Purists will note that Bush has yet to start standing up for the little guy and fighting the powers that be. But while I'm no fan of the president, I think I'd like him even less if he started channeling the Humphrey-Hawkins Full Employment Act, à la Dave, or rapping about socialized health care, à la Bulworth. Or, worse, acting on divine instructions and using extraconstitutional military tribunals against those he deems the country's enemies, à la Gabriel Over the White House. Oh, wait….

The only political archetype that's more common than the savior is the cabal. An optimistic potboiler requires a hero and some villains; a pessimistic one just needs the villains. Richard Condon's cynical novels have inspired two of the most enjoyably paranoid takes on American government, The Manchurian Candidate (1962) and the best of the Kennedy assassination movies, the wonderfully dark comedy Winter Kills (1979). The same spirit animates many other comedies and thrillers, from The President's Analyst (1967) to The Parallax View (1974).

But they're just the tip of the genre. If you don't care for Aaron Sorkin and Rob Reiner's vision of a saintly Democrat fending off Gingrichite grinches in The American President, then turn to the nightmare on the other side of the wish-fulfillment fantasy: You and the specter of Vince Foster can enjoy a radically different vision of the Clinton years in two 1997 films, Murder at 1600 and Clint Eastwood's Absolute Power.

More realistic, and arguably more cynical, is what may be my favorite campaign picture. In The Candidate (1972), there's no need for a cabal—the protagonist simply has his own weaknesses, and the system simply has its own logic. The Candidate reverses the Mr. Smith formula: Instead of idealism overcoming corruption, it shows us an idealist getting corrupted.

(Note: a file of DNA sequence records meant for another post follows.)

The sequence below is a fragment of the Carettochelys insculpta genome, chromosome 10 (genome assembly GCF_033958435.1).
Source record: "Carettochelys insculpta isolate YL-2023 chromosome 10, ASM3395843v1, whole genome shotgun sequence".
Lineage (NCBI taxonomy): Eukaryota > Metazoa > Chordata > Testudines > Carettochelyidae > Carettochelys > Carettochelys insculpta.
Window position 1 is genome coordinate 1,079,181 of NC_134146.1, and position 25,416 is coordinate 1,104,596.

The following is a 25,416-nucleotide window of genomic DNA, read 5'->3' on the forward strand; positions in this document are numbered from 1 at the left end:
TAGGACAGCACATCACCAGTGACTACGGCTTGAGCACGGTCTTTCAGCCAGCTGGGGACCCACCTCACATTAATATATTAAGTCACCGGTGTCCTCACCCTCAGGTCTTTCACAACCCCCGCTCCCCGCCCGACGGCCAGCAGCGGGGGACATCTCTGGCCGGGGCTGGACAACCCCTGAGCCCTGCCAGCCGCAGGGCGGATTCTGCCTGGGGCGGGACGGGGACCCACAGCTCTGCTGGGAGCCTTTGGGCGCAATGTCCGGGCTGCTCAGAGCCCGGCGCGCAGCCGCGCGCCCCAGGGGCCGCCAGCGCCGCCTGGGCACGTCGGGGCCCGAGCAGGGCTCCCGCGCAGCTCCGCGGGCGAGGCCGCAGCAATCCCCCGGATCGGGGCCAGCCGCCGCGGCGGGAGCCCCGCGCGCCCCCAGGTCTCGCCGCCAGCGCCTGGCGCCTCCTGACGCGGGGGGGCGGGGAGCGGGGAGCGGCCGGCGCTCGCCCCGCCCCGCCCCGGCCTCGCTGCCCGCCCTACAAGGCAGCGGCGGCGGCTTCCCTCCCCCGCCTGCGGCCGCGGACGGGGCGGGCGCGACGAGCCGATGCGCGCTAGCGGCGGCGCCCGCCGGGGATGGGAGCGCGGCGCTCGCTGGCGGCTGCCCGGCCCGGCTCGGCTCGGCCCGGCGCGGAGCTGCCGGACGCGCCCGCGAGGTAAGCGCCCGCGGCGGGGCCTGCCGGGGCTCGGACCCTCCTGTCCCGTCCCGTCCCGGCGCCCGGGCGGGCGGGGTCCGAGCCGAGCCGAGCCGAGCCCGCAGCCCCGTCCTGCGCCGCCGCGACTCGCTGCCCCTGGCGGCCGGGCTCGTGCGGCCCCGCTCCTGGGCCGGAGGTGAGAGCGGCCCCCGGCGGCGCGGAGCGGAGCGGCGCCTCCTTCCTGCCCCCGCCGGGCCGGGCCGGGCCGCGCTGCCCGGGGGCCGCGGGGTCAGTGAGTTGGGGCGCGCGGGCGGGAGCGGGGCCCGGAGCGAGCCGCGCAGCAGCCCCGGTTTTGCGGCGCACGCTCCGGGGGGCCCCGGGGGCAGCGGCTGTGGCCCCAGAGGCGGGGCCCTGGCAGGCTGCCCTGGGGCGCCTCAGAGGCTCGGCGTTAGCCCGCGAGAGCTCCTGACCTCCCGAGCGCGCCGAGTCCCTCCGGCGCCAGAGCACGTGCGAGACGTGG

That said, the film's greatest charm isn't its moral. It's its flavor. The fly-on-the-wall style, the extra story lines lurking in the background, the savvy take on the media—between them, they make this the oldest political movie I can think of that still feels contemporary. (Assuming you can get past the media consultant's primitive technology and the occasional references to such dormant issues as busing.) The picture feels like it was made by someone who'd actually spent some time on the campaign trail.

That's a rare quality. Most political flicks, even the good ones, suffer from a seriously distorted vision of their subject. The most egregious case in recent years is The Contender (2000), another liberal fantasy. Writer-director Rod Lurie is so tone-deaf that he seems to think a popular, moderate, Midwestern politician would call for draconian gun controls; worse, he thinks a potential vice president's youthful sexcapades would be more of a hot potato than her open atheism. It's at times like these that one hopes the candidates are smart enough not to take all their cues from the movies.

Though on second thought, I kind of like the idea of Bush as a rapping socialist after all. Bring it on!